In addition to shopping at local businesses, the builders employed like-minded craftsmen. Local painter Goran Westerdahl, a Swedish transplant, applied a variety of paint free of volatile organic compounds, in a new leaf green shade, to interior walls. Sherwin-Williams supplied the paint; it also carries “recycled” paint (leftovers of its own brand remixed to create an affordable, earth-tone/friendly palette). Also, a woman the builders met at the farmers market will landscape the front yard with indigenous herbs and shrubs, consciously forsaking lawn.
The home’s two-story design allowed the lot’s mature trees to remain standing, creating shade for the back yard, and the two-car detached garage has a roof covered in solar panels. The 2-kilowatt solar system will ensure the house will not be subject to the spikes in power bills that PG&E customers see during peak-use times, according to Norton. The men hope to get feedback about the solar array from whoever purchases the home, which is the first one they’ve equipped with solar power.
The builders also used ad-vanced framing techniques on the home, spacing heavier-duty lumber farther apart, directly under support beams. This key sustainable building practice used less lumber than standard techniques and left more room for insulation (high density 80-percent recycled glass), resulting in a more efficient and stable structure. In addition, much of the downstairs flooring is finished concrete, a big deal in green building. Concrete reduces the need for more floor material and acts as a “thermal mass,” retaining heat during winter and cooling the soles during summer. The stained concrete floor, sealed in a light mosaic of cappuccino cream and granite shading, complements the stainless steel fixtures in the kitchen and bathrooms.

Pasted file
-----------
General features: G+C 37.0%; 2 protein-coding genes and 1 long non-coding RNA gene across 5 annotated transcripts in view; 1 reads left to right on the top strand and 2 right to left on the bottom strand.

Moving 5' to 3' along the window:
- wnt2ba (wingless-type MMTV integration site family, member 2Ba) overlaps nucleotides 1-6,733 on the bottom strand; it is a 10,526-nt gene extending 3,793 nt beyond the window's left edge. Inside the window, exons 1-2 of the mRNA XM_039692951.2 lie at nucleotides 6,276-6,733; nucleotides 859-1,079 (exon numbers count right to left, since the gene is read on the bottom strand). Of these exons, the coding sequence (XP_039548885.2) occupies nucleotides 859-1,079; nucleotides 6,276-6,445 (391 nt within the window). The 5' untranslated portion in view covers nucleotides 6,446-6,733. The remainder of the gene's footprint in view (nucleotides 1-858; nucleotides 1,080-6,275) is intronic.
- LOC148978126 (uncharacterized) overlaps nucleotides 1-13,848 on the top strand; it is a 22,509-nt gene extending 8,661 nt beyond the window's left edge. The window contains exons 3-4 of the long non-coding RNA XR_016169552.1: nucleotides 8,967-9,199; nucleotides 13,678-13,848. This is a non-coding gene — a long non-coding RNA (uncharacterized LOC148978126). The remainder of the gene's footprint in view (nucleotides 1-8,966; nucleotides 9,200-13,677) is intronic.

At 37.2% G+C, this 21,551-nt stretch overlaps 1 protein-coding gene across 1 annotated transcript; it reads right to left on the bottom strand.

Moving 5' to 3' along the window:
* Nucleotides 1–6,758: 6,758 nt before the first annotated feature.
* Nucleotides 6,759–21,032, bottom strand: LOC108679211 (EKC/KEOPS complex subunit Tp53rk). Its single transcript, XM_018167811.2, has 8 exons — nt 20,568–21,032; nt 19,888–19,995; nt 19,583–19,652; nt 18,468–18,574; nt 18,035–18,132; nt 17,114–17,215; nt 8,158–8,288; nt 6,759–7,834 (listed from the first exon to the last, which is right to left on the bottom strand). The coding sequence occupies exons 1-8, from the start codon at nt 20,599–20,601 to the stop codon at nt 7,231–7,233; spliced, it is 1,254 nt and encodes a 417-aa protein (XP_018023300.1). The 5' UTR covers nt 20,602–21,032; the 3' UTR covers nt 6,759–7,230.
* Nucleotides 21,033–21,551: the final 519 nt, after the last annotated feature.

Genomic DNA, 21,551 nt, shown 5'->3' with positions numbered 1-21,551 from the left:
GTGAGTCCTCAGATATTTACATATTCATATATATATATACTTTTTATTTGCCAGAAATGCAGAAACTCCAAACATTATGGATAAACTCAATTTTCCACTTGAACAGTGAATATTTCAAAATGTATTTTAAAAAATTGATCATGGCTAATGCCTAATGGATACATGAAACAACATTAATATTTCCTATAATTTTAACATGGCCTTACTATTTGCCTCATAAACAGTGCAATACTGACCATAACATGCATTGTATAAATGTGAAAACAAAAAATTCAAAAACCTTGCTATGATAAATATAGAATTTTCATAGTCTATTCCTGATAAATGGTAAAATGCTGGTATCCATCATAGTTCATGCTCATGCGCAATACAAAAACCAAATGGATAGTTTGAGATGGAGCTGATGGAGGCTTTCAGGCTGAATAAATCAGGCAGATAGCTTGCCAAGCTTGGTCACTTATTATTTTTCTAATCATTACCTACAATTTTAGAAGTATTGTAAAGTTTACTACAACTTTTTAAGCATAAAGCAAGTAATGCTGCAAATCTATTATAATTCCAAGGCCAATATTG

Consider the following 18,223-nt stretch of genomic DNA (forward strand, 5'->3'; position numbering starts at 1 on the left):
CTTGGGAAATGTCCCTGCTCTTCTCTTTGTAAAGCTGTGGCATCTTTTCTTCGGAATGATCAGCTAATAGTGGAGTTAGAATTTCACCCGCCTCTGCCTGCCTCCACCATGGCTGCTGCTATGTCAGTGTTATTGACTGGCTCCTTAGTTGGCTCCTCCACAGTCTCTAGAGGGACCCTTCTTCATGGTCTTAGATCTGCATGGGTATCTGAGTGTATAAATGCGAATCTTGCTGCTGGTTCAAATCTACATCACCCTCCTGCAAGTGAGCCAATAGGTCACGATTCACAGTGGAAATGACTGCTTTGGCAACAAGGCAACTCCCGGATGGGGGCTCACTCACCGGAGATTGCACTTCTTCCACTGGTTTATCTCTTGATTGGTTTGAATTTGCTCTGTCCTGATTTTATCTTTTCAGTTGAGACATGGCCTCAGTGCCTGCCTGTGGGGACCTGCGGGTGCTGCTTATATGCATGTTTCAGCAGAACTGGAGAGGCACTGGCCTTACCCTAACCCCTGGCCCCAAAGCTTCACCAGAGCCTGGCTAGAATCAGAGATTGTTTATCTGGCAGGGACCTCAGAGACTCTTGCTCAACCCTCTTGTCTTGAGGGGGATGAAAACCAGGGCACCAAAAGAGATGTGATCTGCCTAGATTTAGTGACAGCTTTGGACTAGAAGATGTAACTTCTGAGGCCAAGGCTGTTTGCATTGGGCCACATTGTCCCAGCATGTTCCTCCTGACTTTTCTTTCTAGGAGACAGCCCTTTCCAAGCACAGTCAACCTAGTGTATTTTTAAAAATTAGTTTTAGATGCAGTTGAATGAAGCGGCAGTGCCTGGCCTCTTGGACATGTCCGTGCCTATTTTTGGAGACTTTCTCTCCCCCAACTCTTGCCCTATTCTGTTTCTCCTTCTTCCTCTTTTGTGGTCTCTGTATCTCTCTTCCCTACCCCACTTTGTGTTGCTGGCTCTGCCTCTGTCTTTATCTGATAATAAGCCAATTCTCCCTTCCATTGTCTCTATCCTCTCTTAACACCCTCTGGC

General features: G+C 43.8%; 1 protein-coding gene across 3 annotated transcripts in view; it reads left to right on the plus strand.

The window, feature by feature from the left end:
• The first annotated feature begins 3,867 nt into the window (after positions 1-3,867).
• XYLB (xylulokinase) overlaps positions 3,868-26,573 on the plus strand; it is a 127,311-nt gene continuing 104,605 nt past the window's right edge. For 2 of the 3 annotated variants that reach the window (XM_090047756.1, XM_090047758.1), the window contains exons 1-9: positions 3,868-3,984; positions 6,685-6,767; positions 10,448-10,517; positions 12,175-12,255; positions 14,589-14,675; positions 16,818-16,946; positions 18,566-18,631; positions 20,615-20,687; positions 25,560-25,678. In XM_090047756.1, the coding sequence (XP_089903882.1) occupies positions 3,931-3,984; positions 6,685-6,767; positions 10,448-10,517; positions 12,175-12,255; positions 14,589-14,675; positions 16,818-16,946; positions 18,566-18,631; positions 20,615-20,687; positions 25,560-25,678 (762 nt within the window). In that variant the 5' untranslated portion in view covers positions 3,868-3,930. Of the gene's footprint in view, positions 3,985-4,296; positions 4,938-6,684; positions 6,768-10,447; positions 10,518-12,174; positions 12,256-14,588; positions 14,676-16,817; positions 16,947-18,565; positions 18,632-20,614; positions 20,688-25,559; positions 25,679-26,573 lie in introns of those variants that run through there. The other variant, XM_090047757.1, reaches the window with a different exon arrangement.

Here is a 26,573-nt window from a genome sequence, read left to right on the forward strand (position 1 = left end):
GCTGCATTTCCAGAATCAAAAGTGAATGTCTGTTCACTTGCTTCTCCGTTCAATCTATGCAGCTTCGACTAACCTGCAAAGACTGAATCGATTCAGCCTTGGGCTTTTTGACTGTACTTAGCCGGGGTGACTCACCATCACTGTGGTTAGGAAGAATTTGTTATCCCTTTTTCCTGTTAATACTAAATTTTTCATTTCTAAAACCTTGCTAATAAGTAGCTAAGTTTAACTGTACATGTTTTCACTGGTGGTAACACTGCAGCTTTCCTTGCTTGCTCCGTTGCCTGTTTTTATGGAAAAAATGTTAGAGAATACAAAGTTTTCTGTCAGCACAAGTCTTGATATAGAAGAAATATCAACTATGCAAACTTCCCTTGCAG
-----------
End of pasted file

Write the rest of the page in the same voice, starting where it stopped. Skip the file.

Beneath the concrete floor, “open web floor trusses with heat and air chassis designed within, keep the conditioned air within the envelope of the building,” Norton said. Also, the upstairs and downstairs are zoned. In winter, heaters come on downstairs only, as heat rises. In summer, air conditioning comes on upstairs, where strategically placed ceiling fans encourage cool air downward. Hand cranks open skylights at the highest point of the house to vent hot air.
Five-foot windows that sit high on the walls are strategically placed to optimize daylight and air flow. In fact, no artificial light is needed in the home during the day. At night, compact-fluorescent recessed cans produce efficient, ambient light. Appliances are all Energy Star models.
The home’s exterior is a quirky combination of three-coat stucco, and corrugated metal lined with 1-inch, foil-backed foam: low-maintenance, paint-free and highly reflective in key places.
The three-bedroom, 2 1/2-bath house is nearly finished—designed, Norton said, with a young, middle-class family in mind. The price tag is steep, at $395,000, but Norton said he thinks it’s worth it.
When asked why they chose to practice sustainable building, the men exchanged a bemused glance. “It’s the logical thing to do,” Smith said, “to create homes that are an asset to the community, that are compatible with the natural environment.”